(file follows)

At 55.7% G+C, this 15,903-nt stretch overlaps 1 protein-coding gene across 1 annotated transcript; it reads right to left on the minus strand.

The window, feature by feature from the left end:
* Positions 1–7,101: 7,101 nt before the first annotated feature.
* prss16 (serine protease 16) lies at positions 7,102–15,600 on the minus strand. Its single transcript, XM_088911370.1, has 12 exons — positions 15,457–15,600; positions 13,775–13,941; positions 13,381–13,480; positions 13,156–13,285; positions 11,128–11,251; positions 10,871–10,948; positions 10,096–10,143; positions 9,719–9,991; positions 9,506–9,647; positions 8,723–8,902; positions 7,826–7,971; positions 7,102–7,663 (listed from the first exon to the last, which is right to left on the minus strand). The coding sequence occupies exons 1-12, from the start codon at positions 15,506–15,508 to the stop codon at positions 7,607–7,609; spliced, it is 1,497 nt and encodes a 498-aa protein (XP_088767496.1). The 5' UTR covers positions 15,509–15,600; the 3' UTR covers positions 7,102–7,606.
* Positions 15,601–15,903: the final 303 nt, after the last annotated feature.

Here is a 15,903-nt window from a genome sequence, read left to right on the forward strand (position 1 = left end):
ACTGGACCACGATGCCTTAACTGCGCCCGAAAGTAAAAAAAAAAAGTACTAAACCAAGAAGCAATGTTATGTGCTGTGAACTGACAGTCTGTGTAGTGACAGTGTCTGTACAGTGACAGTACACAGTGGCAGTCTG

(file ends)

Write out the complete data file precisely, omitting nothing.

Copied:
At 55.7% G+C, this 15,903-nt stretch overlaps 1 protein-coding gene across 1 annotated transcript; it reads right to left on the minus strand.

The window, feature by feature from the left end:
* Positions 1–7,101: 7,101 nt before the first annotated feature.
* prss16 (serine protease 16) lies at positions 7,102–15,600 on the minus strand. Its single transcript, XM_088911370.1, has 12 exons — positions 15,457–15,600; positions 13,775–13,941; positions 13,381–13,480; positions 13,156–13,285; positions 11,128–11,251; positions 10,871–10,948; positions 10,096–10,143; positions 9,719–9,991; positions 9,506–9,647; positions 8,723–8,902; positions 7,826–7,971; positions 7,102–7,663 (listed from the first exon to the last, which is right to left on the minus strand). The coding sequence occupies exons 1-12, from the start codon at positions 15,506–15,508 to the stop codon at positions 7,607–7,609; spliced, it is 1,497 nt and encodes a 498-aa protein (XP_088767496.1). The 5' UTR covers positions 15,509–15,600; the 3' UTR covers positions 7,102–7,606.
* Positions 15,601–15,903: the final 303 nt, after the last annotated feature.

Here is a 15,903-nt window from a genome sequence, read left to right on the forward strand (position 1 = left end):
ACTGGACCACGATGCCTTAACTGCGCCCGAAAGTAAAAAAAAAAAGTACTAAACCAAGAAGCAATGTTATGTGCTGTGAACTGACAGTCTGTGTAGTGACAGTGTCTGTACAGTGACAGTACACAGTGGCAGTCTG